Fun with physics: Readers can drop by the virtual dorm room of Marisha Pessl's protagonist or check out her MySpace page.
After Marisha Pessl finished her first novel, Special Topics in Calamity Physics, she got to work on a side project: Calamityphysics.com. The Web site is a companion piece to the book, designed as a window into the life — and dorm room — of the young protagonist, Blue van Meer.
Visitors can pick up objects, zoom in on pictures and newspaper clippings, visit Blue's MySpace page or unfold a map of the Great Smoky Mountains, where the story takes place. A distracting June bug buzzes around a bright blue desk lamp.
"What we really try and do is ... deliver the unexpected right up front, to just capture the immediate reaction of an audience and hopefully engage them enough that they're curious to continue poking further," says Mark Ferdman, the creative director of Freedom Interactive Design, the company that built the site.
Pessl adds that the Web site gave her a chance to add more to her story, after it was published.
"There are always things that you think in hindsight, 'Oh, I should've made this clearer.' And, 'Oh, perhaps I should've highlighted this clue,'" says Pressl. "So the Web site was really a way for me to fill in a few of those blanks that as the writer ... I missed that first time."
It's more and more common for a debut novel to have elaborate homes on the Web, complete with blogs, chatrooms, videos and games. Oftentimes the sites are richly illustrated, almost cinematic.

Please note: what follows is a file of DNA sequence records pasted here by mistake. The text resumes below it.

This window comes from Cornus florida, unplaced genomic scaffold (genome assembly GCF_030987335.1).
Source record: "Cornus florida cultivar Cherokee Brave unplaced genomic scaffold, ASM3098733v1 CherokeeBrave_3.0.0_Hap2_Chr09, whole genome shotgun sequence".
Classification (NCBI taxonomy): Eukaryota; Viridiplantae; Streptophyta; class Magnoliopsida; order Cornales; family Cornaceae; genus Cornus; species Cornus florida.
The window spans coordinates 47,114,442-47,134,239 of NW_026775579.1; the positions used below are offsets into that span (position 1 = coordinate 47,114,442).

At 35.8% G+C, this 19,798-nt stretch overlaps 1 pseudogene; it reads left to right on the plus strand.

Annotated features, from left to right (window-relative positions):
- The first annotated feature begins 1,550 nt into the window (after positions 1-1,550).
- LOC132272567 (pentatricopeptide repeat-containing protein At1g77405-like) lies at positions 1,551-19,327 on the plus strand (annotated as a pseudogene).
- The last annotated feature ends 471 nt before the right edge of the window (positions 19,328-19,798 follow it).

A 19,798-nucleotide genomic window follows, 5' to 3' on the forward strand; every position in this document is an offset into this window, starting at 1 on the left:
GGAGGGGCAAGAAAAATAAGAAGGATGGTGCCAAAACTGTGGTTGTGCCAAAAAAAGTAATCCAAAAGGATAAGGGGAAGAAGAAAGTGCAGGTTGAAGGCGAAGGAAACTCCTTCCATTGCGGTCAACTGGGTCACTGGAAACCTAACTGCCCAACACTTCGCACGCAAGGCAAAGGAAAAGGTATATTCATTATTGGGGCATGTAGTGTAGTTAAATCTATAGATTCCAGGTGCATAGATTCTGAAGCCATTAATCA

"I think that we're just scratching the surface in publishing," says Ferdman. "As writers get to understand that they can use this medium to basically further their art and their craft in terms of storytelling, then I think we'll see things that go a lot further than Marisha's site."
Avideh Bashirrad, deputy director of marketing at Random House, says that a book Web site has to be dynamic and attractive and should deliver information that isn't in the book.
"A letter from the author, for instance, directly to the readers, or even an invitation to e-mail the author directly, that kind of thing is really important to readers," says Bashirrad. "To be able to reach out to them makes readers feel really special and also builds loyalty."
Charles Bock is another writer who's breaking new ground on the Web. When Brock created the Web site for his novel, Beautiful Children, he asked several of his favorite musicians to write and record songs, based on his story.
Bock, who refers to himself as "The Bockstar," updates his site frequently, adding links to reviews, interviews and a viral video. In February, for three days, anyone could download all 432 pages of Beautiful Children for free, an offer 15,000 people took advantage of.
But Pessl acknowledges that the Web may not be for everyone.
"I hate to think of a day where a compelling book or a compelling authorial voice would be lost simply because that person doesn't have a Web site," she says. "But I think that, to use the Internet in a positive way, to turn people on to reading, is something that authors shouldn't really shy away from necessarily."